Despite the level of accountability felt by preceptors and also expected by supervisors and managers, there were inconsistencies related to their roles in providing feedback related to the progress of the preceptorship. This variability was related to lack of a formal process for providing feedback, insufficient time for feedback, and, in some cases, providing feedback and feeling like it was not heard. As the individuals who work most closely with newly graduated nurses during their transition into clinical practice, preceptors have invaluable insight related to preceptees and want to be given an opportunity to share their feedback.
We should all sit down, me, the preceptee and them (the supervisor, manager, and nurse educator) and say okay, these are the things that I see you still need to work on[horizontal ellipsis]I think it would make the person being precepted a lot more comfortable, because they're just kind of scared, period. And they're wondering what the heck's going on.
This subtheme surfaced as the participants discussed perceptions of their role in the transition experience of newly graduated nurses. The term mentor came up in the first interviews with participants when they were asked about their roles in the socialization of newly graduated nurses.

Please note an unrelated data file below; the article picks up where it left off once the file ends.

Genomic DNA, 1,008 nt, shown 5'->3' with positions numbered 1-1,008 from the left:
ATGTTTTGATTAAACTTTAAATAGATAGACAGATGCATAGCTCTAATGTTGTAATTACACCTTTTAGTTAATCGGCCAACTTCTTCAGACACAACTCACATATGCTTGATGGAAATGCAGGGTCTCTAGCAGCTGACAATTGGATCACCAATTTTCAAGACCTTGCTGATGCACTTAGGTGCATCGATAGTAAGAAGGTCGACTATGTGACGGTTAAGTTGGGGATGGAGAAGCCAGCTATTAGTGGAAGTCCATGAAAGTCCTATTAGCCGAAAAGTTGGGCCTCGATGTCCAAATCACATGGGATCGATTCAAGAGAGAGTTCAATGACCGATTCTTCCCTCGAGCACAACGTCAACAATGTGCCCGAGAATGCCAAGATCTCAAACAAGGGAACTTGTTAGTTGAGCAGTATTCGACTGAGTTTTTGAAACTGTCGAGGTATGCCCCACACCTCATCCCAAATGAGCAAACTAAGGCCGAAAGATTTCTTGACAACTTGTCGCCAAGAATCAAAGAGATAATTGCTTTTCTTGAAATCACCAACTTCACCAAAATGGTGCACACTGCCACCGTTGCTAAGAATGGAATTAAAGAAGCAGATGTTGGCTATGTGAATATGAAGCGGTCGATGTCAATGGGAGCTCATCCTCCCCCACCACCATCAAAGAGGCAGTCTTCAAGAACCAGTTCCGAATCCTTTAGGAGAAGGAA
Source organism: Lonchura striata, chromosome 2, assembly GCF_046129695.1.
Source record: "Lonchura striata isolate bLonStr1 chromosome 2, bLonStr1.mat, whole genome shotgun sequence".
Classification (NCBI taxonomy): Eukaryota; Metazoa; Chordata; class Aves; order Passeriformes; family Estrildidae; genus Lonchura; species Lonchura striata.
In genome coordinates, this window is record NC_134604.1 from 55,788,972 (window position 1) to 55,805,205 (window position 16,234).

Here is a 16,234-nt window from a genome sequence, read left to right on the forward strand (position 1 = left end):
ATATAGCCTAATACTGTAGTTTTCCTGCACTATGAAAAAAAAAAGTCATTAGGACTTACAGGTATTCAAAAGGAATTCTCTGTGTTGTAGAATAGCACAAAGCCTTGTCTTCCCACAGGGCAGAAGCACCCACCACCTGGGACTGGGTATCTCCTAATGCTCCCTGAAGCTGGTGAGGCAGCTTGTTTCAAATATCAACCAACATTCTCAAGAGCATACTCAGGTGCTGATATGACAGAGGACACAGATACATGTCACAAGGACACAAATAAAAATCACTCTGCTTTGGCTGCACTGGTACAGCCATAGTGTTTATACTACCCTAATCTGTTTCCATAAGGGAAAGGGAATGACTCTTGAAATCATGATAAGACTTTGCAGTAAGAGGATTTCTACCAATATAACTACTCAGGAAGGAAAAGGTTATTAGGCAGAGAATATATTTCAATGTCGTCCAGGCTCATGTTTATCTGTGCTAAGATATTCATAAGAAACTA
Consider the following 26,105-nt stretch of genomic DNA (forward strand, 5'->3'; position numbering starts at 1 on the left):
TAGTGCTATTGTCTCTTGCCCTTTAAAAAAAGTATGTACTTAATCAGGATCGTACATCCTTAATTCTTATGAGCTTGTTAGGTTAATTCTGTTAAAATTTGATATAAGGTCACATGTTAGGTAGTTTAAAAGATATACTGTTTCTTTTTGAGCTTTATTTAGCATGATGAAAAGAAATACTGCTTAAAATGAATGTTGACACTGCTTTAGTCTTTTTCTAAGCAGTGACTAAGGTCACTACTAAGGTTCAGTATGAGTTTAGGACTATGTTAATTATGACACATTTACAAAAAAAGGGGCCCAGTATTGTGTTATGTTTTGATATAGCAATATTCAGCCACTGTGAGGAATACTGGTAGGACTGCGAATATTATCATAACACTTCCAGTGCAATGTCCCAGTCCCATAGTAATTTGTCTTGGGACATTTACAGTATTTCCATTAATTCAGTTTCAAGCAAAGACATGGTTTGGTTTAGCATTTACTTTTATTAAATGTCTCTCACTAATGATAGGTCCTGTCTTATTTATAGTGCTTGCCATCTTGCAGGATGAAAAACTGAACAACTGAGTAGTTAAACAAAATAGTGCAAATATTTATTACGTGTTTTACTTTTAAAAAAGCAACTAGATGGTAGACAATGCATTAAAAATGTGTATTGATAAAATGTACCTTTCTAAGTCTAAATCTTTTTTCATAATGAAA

I feel like I'm that confidant-like we're friends and she feels comfortable to come to me, like I'm a safe person to come to and ask a question. She doesn't feel like she's asking me a dumb question. Not that I would think anybody else would think that's a dumb question, but definitely I feel like I'm her mentor.
The relationship between a preceptor and preceptee is generally assigned and lasts for a defined period of time, whereas that between a mentor and mentee is often sought out by one or both individuals and does not have a defined start or end point. The preceptors in this study acknowledged the differences between being a preceptor and being a mentor; however, there was a clear sense that most of the preceptors saw themselves as being both to preceptees.